In advance of last Saturday’s GOP foreign-policy debate, sponsors CBS and National Journal asked me to suggest questions for the moderators.
Unaccountably, they did not make use of my suggestions. Still, I had posted the list on my blog, and soon got a query from an international friend: Okay, wise guy — how would you answer them?
1. Mexico is being torn apart by a civil war to control the drug routes to the United States. Many Mexican leaders urge drug legalization in the U.S. in order to move the drug trade away from violent criminals to legitimate business. If a Mexican president asked you to consider such a step, what would you answer and why?
I would answer No. The drugs driving the violence in Mexico are heroin and cocaine, not marijuana. These are severely dangerous drugs, and to make them more available in the U.S. — especially at a time of economic distress — would also be severely dangerous. The most useful thing we could do to help Mexico defeat the violence of the drug cartels would be to curtail the flow of guns across the border. About 70 percent of weapons seized in Mexico come from the United States. The weapons flowing out of the U.S. are not shotguns or hunting pieces. They are military-style semi-automatic weapons. They were lawfully suppressed in the U.S. between 1994 and 2004, and reimposing such a ban would do more for Mexico at less cost to the United States than relaxing laws against heroin and cocaine.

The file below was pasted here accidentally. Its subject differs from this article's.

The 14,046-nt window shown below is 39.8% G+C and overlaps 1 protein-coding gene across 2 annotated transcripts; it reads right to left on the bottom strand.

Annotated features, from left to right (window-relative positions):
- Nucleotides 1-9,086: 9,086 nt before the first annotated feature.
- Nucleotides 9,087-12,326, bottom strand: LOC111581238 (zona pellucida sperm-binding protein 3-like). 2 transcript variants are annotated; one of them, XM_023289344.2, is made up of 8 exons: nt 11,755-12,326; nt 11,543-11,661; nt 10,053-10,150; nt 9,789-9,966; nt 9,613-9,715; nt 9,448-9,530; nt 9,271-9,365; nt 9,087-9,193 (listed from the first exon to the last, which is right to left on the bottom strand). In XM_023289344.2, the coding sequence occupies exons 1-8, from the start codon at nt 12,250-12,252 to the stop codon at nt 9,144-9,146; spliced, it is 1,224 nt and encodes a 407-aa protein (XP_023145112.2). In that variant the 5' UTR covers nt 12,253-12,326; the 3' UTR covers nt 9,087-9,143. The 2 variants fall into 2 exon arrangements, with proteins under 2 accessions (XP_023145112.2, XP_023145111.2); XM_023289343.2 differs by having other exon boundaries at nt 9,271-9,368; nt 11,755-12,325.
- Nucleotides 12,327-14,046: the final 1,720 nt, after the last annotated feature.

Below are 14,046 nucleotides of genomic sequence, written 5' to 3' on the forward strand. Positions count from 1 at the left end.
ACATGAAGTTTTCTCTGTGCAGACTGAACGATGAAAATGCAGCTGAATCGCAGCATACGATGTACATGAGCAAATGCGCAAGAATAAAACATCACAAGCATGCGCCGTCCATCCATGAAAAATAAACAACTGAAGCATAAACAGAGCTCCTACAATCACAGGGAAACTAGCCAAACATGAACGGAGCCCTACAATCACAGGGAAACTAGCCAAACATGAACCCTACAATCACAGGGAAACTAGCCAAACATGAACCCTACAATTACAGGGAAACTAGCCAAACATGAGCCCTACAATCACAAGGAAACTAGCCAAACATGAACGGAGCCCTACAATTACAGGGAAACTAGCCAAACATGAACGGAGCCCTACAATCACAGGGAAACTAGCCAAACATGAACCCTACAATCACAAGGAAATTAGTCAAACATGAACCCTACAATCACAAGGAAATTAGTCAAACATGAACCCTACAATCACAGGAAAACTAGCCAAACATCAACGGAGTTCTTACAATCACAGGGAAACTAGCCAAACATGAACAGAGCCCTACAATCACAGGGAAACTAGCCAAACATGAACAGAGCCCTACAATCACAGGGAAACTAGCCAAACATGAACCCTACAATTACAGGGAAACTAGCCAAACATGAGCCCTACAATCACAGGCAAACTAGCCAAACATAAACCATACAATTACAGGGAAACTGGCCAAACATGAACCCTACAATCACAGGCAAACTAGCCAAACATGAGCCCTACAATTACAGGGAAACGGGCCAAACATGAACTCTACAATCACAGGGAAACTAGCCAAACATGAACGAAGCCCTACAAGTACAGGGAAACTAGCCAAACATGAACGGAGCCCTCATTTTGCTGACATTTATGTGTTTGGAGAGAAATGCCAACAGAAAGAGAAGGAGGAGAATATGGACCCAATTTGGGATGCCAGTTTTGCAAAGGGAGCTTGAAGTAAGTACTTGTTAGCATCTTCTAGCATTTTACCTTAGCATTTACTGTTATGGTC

9. Iraq: Knowing everything you know now, if you had been in Congress in 2002, would you have voted to authorize force against Saddam Hussein, yes or no?
No. For an Iraqi, there was no price too high to pay to rid the country of Saddam Hussein. For Americans, the issue was not Saddam’s badness, but his nuclear weapons program. Knowing that the nuclear program was not a real threat, the invasion was too large a commitment. The world is a better place without Saddam, but as with everything, the question is one of costs and benefits. The costs to the U.S. were too high, the benefits to the U.S. too few.
Answers for the Next Foreign Policy Debate
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